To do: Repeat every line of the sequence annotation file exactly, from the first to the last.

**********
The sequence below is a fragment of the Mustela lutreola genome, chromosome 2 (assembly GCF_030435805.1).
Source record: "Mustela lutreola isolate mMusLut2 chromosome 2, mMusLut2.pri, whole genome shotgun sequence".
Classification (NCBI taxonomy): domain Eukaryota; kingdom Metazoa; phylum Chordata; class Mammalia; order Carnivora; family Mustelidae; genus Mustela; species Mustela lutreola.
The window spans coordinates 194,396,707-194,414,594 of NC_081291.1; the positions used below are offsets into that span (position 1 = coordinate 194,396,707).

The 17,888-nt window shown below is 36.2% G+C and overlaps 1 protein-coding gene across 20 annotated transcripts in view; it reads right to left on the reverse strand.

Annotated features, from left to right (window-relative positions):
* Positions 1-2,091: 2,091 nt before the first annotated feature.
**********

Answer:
The sequence below is a fragment of the Mustela lutreola genome, chromosome 2 (assembly GCF_030435805.1).
Source record: "Mustela lutreola isolate mMusLut2 chromosome 2, mMusLut2.pri, whole genome shotgun sequence".
Classification (NCBI taxonomy): domain Eukaryota; kingdom Metazoa; phylum Chordata; class Mammalia; order Carnivora; family Mustelidae; genus Mustela; species Mustela lutreola.
The window spans coordinates 194,396,707-194,414,594 of NC_081291.1; the positions used below are offsets into that span (position 1 = coordinate 194,396,707).

The 17,888-nt window shown below is 36.2% G+C and overlaps 1 protein-coding gene across 20 annotated transcripts in view; it reads right to left on the reverse strand.

Annotated features, from left to right (window-relative positions):
* Positions 1-2,091: 2,091 nt before the first annotated feature.